I had a small dive centre in Mallorca in the mid-eighties. One day the anchor of my unattended boat dragged in the current near the island of Mitjana and I found it fouled in some obstruction in the sand. I discovered it was a large Napoleonic-era Admiralty pattern anchor and decided to recover it. It was so well concreted in that although I had exposed it and attached lifting bags to it, it took many hours of work with hammers and chisels and by that Autumn it was still securely in place. I went back to the UK and returned in the Spring only to find that anchor proudly displayed in the entrance to a small local hotel. Another diver had finished the job and lifted it and I didn’t get a mention let alone the return of my lifting bags. I couldn’t complain. The anchor was not mine. You cannot claim ownership of things found in the sea, yet people still do. About the same time a British couple operating a dive boat in the Red Sea discovered a wreck and systematically plundered all the brass from it. That included many portholes, angel lamps and the compass binnacle. I even made a video of them doing it.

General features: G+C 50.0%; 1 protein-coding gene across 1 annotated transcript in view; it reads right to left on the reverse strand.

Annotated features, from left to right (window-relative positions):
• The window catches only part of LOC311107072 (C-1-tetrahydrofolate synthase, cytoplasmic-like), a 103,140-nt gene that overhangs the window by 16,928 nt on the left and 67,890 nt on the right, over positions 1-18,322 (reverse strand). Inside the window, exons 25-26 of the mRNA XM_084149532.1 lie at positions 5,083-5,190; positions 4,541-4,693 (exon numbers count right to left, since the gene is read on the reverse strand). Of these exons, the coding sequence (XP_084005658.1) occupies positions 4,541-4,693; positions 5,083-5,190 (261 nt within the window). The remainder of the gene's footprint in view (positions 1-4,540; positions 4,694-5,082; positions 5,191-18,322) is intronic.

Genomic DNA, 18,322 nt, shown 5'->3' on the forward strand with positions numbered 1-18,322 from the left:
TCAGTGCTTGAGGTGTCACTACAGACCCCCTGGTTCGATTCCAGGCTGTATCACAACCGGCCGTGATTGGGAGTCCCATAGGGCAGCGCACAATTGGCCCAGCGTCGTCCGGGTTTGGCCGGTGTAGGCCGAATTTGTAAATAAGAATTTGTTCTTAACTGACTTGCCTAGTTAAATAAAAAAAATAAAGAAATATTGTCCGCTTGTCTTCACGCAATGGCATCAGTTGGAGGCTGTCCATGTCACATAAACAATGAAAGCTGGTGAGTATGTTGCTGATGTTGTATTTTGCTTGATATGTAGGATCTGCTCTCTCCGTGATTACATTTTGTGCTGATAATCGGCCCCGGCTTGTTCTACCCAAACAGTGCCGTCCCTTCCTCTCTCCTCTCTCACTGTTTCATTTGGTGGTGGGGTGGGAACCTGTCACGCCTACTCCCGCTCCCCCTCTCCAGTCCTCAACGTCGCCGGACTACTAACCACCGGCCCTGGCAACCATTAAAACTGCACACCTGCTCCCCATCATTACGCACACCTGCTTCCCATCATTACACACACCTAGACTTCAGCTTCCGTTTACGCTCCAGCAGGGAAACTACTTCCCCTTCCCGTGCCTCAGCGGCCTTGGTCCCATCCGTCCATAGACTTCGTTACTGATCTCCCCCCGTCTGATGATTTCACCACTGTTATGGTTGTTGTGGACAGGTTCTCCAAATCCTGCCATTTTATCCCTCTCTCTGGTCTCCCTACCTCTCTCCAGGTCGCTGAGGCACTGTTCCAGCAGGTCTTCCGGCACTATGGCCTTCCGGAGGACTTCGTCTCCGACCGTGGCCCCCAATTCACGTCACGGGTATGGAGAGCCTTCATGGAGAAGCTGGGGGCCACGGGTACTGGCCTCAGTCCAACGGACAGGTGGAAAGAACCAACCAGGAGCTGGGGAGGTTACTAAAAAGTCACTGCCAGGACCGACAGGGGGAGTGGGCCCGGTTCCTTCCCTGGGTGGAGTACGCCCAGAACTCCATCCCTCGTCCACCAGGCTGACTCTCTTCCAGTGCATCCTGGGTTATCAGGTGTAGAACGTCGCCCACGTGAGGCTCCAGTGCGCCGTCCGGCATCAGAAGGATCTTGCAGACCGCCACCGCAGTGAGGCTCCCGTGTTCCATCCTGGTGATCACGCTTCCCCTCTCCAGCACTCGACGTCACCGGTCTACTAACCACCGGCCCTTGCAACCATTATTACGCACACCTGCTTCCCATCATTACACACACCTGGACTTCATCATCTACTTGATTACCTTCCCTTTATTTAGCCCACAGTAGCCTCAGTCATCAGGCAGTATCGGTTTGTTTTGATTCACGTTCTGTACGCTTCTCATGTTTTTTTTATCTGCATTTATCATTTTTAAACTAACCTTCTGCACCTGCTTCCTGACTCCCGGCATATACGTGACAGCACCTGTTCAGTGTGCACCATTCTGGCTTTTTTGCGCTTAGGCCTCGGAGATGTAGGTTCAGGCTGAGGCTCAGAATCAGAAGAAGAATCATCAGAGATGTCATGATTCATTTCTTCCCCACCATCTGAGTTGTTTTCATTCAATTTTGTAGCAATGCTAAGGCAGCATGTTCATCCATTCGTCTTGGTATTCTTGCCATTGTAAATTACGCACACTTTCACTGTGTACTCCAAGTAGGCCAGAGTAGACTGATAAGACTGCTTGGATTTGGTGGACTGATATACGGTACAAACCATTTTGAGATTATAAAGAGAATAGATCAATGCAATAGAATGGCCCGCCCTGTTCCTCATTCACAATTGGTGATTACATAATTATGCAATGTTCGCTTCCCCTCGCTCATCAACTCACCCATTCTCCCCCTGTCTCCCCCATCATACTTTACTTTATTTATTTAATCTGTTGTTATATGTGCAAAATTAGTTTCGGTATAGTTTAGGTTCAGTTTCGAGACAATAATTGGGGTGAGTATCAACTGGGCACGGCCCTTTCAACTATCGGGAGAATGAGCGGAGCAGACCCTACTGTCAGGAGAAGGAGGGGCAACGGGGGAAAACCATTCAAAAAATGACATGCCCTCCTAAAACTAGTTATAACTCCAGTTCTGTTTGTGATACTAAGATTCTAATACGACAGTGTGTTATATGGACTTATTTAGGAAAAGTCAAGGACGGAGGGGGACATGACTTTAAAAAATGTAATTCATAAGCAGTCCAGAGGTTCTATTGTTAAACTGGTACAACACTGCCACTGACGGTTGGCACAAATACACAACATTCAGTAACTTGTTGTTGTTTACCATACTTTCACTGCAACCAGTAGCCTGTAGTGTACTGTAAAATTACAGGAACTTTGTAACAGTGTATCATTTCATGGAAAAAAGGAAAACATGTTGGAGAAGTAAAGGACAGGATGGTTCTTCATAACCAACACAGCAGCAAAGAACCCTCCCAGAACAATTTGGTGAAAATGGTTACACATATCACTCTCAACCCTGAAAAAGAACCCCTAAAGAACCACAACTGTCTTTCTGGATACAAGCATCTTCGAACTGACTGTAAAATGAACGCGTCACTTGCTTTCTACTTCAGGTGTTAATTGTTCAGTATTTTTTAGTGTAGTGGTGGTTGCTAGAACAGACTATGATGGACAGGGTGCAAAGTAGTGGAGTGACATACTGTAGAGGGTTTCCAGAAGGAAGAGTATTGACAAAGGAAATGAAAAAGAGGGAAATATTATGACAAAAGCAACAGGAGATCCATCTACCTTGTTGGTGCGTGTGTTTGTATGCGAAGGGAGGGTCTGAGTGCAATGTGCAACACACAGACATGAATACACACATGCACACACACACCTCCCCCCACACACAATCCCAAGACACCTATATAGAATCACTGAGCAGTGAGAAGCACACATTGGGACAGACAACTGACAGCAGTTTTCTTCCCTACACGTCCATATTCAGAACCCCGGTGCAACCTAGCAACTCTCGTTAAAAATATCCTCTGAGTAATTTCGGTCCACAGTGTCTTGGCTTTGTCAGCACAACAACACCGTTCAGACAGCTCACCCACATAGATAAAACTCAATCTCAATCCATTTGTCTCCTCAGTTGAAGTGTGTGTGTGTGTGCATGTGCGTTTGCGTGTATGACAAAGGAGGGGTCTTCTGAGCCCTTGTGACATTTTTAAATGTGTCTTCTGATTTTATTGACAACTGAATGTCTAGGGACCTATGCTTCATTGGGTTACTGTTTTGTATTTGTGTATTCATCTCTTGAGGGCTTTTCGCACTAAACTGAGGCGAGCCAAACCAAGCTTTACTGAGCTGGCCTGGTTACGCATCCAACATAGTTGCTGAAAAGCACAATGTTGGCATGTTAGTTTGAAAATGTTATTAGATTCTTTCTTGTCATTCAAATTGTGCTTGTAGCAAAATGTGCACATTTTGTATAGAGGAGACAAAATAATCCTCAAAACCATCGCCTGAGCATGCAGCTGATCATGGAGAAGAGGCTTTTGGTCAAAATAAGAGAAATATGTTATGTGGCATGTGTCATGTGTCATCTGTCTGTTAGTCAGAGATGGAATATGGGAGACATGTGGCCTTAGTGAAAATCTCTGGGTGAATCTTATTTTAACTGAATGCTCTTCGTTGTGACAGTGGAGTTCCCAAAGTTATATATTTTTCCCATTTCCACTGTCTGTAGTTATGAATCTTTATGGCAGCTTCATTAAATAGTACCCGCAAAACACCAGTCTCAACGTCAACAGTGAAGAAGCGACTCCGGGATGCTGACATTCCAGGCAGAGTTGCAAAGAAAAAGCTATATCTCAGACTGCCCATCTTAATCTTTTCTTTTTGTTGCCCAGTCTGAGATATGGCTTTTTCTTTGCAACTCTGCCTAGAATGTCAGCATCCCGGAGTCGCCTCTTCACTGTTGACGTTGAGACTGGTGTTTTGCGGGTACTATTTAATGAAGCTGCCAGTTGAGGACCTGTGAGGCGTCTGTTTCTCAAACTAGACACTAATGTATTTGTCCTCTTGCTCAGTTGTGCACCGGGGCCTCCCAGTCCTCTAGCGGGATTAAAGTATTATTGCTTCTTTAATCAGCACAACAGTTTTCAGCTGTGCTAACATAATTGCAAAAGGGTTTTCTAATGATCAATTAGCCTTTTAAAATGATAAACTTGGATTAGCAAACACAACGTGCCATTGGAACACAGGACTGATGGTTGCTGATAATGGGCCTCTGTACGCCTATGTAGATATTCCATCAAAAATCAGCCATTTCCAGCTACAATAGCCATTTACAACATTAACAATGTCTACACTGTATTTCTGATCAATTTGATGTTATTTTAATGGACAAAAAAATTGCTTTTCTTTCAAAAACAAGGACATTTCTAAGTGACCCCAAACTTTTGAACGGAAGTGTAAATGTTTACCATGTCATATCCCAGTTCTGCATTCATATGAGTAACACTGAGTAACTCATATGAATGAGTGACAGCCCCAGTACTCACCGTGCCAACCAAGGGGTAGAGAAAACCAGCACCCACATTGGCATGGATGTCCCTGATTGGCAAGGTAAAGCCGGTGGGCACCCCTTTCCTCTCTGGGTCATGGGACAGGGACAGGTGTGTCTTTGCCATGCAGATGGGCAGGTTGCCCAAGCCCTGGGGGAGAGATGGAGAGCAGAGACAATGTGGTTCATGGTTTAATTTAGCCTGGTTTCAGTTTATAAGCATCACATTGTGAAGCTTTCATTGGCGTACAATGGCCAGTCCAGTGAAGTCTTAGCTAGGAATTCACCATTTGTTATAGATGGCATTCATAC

The Carnatic. No sign of any brasswork now. The Carnatic. No sign of any brasswork now.
    In fact the compass binnacle became a point of issue because another British captain called Darren ‘stole’ it from where it had been left on the shallow reef top. I pointed out that Darren could not have stolen it from them because they were guilty of stealing it from the wreck themselves. It was not a popular point made! All the brass was shipped back to England where the man continued life as a schoolteacher. The wreck was at first named after him and his wife, then named after the multitude of tonic bottles that were located in the bowels of the wreck, and finally its plundered remains became revealed as the Carnatic, a P&O steam-sailing ship. Maybe you’ve dived it. That couple finally retired to live in La Paz in Mexico. I don’t know if they went to the expense of shipping all the brass out there or maybe it went to scrap-metal merchant.
    Sharks at Sha'ab Rumi reef in the Sudan. Grey Sharks at Sha'ab Rumi reef in the Sudan.